“123456″ And the Bank of France Was Hacked
Some random dude in France was cleared after a court believed his lawyer’s account that he accessed the Bank of France’s internal telephone systems by accident. The 37-year-old Breton was attempting to avoid premium rate calls while using Skype in 2008, and looked for a cheap-rate gateway number to public networks. He on accident dialed a number for the Bank of Franc’s debt service system, which answered the call but did not identify itself. The bank’s computer awaited a valid password to be entered, and the unemployed Breton pressed 1,2,3,4,5 and 6, say his lawyers. The access triggered an alarm that led to the suspect’s arrest in 2010 and trial. The Bank of France stopped business operations for two days due to the phone call.
The financial institutions press arm assured that the man would have not have had access to sensitive data, although some reports state that the simple password was enough to enter the phone system. It is unclear why it took so long for the individual to be arrested, since his Skype account was attached to his identity. Some of suggested that it might be due to Bank of France’s loan telephone service residing in Luxembourg, highlighting the half-sovereignty of nations under globalization.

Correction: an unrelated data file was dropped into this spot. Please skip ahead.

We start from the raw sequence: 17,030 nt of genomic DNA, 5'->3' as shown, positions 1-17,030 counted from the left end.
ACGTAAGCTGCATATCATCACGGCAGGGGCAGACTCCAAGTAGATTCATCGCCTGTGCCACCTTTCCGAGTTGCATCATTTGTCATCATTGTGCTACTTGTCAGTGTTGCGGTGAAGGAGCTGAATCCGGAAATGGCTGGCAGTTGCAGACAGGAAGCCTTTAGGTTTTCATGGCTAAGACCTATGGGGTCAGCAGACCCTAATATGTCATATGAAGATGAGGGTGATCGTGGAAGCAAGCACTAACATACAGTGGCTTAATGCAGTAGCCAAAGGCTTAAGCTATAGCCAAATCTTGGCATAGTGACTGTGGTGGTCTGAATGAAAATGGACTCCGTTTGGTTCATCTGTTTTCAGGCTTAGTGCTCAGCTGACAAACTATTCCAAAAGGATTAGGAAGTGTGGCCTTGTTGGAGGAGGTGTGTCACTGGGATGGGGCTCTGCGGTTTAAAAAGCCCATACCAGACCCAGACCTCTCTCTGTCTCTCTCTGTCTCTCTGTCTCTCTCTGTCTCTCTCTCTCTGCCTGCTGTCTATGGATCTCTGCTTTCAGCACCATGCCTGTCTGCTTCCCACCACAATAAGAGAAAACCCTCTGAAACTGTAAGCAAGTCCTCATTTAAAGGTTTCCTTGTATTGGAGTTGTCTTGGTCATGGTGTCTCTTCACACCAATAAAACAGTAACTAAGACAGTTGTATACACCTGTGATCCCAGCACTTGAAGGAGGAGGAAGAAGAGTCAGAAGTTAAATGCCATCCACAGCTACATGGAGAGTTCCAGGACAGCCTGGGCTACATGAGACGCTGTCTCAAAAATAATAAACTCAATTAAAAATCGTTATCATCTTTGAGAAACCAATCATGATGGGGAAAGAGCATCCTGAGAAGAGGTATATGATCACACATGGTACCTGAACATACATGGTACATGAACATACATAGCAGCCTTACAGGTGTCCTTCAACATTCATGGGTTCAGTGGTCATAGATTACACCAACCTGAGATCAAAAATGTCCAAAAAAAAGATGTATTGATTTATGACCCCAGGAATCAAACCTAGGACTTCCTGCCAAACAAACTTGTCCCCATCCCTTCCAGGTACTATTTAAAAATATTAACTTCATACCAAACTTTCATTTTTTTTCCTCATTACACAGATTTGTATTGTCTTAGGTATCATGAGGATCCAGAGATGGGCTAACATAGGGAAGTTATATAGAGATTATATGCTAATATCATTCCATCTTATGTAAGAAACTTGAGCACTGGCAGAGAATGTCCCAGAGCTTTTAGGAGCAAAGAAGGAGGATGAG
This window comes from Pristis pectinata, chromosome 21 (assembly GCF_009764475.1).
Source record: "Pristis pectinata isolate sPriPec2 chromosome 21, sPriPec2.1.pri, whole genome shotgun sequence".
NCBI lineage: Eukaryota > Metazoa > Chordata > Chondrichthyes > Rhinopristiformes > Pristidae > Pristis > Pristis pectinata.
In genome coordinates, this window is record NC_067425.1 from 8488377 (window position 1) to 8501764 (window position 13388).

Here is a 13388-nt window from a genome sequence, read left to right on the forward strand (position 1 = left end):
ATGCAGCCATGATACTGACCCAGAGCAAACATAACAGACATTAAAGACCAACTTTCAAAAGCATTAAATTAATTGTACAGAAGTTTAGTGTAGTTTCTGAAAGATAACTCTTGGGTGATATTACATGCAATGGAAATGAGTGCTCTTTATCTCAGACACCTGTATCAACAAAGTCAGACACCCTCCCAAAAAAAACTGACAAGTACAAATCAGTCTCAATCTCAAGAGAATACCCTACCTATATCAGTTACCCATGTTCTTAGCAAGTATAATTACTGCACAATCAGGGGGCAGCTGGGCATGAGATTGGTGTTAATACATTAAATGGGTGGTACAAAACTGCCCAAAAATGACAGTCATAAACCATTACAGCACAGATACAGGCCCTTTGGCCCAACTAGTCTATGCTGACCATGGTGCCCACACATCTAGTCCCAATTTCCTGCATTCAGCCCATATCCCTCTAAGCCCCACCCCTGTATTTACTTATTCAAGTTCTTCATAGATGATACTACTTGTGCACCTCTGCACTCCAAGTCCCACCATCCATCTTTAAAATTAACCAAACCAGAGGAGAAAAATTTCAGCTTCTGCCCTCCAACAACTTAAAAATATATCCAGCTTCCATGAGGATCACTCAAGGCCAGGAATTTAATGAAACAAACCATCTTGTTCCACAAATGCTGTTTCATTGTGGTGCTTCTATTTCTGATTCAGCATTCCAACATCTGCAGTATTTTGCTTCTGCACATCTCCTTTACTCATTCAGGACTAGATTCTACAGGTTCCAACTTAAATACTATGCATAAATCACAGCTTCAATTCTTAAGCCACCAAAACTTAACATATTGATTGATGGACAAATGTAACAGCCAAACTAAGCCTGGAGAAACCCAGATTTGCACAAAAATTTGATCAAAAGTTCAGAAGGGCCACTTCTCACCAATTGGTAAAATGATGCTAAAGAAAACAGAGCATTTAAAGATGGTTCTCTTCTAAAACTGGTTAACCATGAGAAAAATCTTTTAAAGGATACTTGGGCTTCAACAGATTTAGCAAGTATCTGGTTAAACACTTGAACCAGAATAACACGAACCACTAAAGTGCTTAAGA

The case was dismissed on Thursday in a criminal court in Rennes, northwest France, citing prosecutions inability to demonstrate any criminal intent.
Interestingly, the accidental “hacker” would have been able to access the system with the digits “6,5,4,3,2,1″ as the system was setup to recognize the sum of the digits entered.
With all the new anti-terrorist legislation forcing banks to spy on their clients, global central banks must have overlooked basic security measures.